As the production grinded to it’s finale (on day two), David Alpay dug deeper into the material, hitting his stride as the film’s narrator. A very different role from his 2006 turn as Lonnie Dobbs on our film Anniversary Present, where I had Alpay blowing up a car in an underground parking garage at four in the morning. The first scene off the top of the day had Alpay surrounded by late-fifties KKK members, then transitioning his mood by walking into my Grandmother’s re-imagined present day Upper West Side kitchen, only to finally arrive in a Parisian morgue in 1979 for David Karr’s fourth autopsy. Our excellent wardrobe designer, Deirdra Morris, was so passionate about the look of the film, I only questioned her judgment once and busied myself making a lengthy argument in my defense to get a change on Grandma’s shirt. Then I went back to torturing David Huband by forcing him to lay on a cold metal slab for hours in full body makeup. We finished out the scene with renaissance man, Geza Kovacs – who we cast as both the Klu Klux Klan Grand Dragon and the Coroner because of his amazing audition – hard at work slicing into David Karr’s Y-incision. At lunch Geze asked me if I had noticed what he was doing in the autopsy scene. I told him that what he’d been doing had been perfect but he insistently prodded me, “no, but did you see what I was doing in the scene.” I nodded. He shook his head a little: “I was playing the Coroner as gay.” I burst out with laughter, and realized that my director’s skill at picking up on actor’s subtle performance choices still left something to be desired.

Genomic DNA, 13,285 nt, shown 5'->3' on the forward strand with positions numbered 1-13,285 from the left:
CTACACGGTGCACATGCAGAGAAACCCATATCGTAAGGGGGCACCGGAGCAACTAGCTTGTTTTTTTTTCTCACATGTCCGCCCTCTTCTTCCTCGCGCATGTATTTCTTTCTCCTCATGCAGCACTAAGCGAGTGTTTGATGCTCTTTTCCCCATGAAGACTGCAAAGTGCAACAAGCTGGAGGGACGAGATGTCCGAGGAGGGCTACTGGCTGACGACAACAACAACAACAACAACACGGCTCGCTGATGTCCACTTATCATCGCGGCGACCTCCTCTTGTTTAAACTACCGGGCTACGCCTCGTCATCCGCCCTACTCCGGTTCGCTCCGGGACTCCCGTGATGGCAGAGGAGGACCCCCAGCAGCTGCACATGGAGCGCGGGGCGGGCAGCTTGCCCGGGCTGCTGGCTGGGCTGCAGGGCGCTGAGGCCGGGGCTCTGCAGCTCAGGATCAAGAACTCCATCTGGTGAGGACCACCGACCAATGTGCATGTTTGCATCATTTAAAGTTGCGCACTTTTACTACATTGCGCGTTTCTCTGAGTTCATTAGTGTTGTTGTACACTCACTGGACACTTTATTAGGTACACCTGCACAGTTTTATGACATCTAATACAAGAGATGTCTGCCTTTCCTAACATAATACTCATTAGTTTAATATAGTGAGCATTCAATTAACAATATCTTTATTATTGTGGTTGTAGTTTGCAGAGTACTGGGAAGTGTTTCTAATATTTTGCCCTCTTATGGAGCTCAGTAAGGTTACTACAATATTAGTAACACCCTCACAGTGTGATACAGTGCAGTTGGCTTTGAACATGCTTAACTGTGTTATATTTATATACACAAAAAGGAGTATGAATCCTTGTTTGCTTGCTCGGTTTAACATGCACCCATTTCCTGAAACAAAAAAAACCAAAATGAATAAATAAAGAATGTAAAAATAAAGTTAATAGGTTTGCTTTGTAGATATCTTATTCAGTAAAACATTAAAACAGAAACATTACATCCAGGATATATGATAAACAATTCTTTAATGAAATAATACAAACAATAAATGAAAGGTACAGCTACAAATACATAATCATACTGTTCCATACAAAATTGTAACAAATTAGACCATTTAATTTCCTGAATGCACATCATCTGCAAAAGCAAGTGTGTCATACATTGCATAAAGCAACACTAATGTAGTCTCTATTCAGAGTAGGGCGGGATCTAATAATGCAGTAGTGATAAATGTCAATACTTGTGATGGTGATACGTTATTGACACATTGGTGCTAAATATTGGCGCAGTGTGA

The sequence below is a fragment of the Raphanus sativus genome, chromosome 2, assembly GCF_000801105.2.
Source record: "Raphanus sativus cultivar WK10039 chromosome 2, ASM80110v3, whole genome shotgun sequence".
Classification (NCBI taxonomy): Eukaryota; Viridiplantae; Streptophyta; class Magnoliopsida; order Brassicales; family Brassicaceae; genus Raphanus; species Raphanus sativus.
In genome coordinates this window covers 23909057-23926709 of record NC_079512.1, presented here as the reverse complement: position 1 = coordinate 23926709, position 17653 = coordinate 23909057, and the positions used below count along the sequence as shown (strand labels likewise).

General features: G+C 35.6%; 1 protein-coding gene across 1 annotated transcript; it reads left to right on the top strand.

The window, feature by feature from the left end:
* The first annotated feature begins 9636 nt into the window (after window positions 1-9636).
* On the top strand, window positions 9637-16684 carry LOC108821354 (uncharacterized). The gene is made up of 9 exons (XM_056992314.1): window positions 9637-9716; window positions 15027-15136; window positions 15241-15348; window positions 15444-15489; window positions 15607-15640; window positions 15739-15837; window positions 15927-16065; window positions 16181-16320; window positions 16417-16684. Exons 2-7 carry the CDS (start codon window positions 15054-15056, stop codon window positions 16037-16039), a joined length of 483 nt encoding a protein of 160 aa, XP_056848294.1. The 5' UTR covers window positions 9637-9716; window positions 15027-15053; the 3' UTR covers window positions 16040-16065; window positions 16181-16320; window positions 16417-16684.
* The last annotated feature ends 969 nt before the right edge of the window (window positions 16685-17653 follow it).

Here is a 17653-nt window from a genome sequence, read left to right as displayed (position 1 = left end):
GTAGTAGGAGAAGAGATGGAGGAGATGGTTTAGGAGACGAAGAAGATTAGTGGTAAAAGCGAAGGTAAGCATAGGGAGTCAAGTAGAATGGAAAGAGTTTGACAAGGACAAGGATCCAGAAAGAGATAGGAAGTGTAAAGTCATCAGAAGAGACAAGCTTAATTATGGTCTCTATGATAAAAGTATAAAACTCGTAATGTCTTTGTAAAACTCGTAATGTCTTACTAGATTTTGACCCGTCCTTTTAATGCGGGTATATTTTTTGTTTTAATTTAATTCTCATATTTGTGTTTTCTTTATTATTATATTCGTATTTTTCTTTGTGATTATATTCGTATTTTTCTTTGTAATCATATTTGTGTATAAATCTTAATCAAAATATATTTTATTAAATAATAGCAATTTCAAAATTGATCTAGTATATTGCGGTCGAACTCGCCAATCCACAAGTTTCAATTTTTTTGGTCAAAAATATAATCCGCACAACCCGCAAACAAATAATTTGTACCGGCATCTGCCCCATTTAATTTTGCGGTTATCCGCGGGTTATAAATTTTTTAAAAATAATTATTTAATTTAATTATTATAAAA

As the day ended with a huge setup of the late seventies George Cinq Hotel lobby and gift shop, I started to get a little heartbroken that this fantastic crew of folks would so quickly have to disband and move onto other projects. There was a mutual feeling in the air that this show could easily go on for weeks more. This fortified Eddie’s and my resolve to get a feature project off the ground in the coming year.